Lightweight construction is another key element of resource conservation. Through effective lightweight construction we make our vehicles more economical and more efficient. Intelligent lightweight construction can reduce the weight of a vehicle. In order to ensure the high safety and comfort standards at the same time, it is important to select the right material. Component design and manufacturing technology also play an important role.
At 35 percent, the body shell accounts for the biggest share of the total weight of a car with a conventional drive system. This is followed by the chassis at 25 percent, the comfort and safety equipment at 20 percent, and the engine and transmission at 20 percent. Thus the most effective approach is to focus on the vehicle bodyshell.
In the area of lightweight body construction, Mercedes-Benz is increasingly working with aluminum alloys for exposed automotive paneling (hood, fenders, roof, trunk lid) and reinforcement components (hood lining, roof reinforcement). Aluminum is not only lightweight but can also be recycled many times without loss of quality. Its recycling process requires only about five percent of the energy that would be needed to produce new aluminum.
The value-added chain is becoming a value-added cycle
The overarching goal of the circular economy is to maintain the value of products, components, and materials as long as possible. In our measures, we are following the concept of the waste hierarchy. The top goal is to avoid waste. In order to reach this goal, we are working to extend the service life of all vehicle components — for example, by using especially long-lasting materials. We are also using resources efficiently and reducing the use of raw materials that are only available in limited amounts. Only then do we resort to measures for reusing various components and parts and for recovering materials by means of recycling.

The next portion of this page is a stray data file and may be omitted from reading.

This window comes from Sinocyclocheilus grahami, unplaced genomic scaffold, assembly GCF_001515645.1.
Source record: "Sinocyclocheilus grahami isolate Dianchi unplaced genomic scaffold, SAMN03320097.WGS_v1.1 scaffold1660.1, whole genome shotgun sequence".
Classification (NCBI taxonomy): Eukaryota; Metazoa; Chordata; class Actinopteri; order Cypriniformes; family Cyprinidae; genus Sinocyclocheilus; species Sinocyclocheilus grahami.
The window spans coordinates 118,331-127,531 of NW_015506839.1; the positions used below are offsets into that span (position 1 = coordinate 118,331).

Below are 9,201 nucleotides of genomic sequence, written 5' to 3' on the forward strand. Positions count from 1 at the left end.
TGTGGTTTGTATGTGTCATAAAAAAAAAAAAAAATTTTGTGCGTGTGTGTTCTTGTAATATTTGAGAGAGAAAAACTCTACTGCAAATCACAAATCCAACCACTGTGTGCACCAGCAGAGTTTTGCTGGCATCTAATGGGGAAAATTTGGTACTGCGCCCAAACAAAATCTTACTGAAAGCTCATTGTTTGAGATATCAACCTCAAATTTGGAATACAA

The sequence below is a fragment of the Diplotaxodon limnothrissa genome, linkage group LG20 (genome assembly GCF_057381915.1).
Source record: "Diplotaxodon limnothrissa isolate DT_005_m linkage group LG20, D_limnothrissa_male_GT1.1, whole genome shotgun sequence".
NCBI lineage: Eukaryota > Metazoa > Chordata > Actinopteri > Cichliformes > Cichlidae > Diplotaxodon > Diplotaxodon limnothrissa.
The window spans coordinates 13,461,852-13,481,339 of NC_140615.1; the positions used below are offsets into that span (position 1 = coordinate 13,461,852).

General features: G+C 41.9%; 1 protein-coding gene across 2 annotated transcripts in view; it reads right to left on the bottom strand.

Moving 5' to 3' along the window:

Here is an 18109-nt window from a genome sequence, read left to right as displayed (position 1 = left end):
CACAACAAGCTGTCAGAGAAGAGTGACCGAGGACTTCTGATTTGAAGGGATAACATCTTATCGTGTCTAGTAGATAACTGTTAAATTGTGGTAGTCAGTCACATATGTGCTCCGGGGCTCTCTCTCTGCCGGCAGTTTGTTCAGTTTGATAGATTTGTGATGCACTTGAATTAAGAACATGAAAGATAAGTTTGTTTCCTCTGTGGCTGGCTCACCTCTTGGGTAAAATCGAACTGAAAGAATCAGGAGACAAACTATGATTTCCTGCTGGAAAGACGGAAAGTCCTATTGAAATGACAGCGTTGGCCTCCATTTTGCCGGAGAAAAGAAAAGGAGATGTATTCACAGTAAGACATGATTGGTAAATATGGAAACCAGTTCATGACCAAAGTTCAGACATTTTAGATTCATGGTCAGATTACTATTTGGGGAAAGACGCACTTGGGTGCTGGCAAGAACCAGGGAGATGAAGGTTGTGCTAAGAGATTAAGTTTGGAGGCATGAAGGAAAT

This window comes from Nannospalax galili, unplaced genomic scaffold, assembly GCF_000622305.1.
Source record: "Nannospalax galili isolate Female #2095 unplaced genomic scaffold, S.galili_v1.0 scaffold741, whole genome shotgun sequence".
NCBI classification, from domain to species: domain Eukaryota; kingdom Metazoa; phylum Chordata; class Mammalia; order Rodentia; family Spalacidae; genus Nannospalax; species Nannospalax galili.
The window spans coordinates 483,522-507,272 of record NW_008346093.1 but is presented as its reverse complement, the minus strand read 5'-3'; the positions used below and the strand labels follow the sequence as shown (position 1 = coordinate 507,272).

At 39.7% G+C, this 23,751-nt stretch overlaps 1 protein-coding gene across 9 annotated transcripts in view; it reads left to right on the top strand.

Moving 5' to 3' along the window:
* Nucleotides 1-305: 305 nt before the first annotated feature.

In 1996, we set up the Mercedes-Benz Used Parts Center (MB GTC), a Group-owned specialist business that disassembles more than 5,000 vehicles per year. The sale of the parts that are disassembled there to repair shops and retail customers means that we are reusing these parts to the greatest possible extent and guaranteeing a range of products for repairs that reflect a vehicle’s current value.
Used Mercedes-Benz genuine parts are reconditioned within the framework of our remanufacturing approach and used in a second automotive life cycle.
In remanufacturing, Mercedes-Benz reconditions used vehicle parts in order to subsequently reuse them. In the process, the used Mercedes-Benz genuine parts for cars, vans, and trucks are remanufactured in such a way that their functionality, safety, and quality correspond to those of a new component. The vehicle parts are only recycled when they can no longer be reused in a vehicle.
Genuine parts that are no longer suitable for remanufacturing are repurposed whenever that is possible. One example are batteries, which are no longer suitable for reuse in a vehicle – for example, because their residual capacity is too low. These can be reprocessed for use in a stationary energy storage unit. This is how we improve the environmental balance of electric vehicles while also contributing to the establishment of a sustainable energy industry.
Finally, if parts are no longer suitable for reuse, they are recycled with the aim of retrieving as much as possible of the recyclable materials they contain.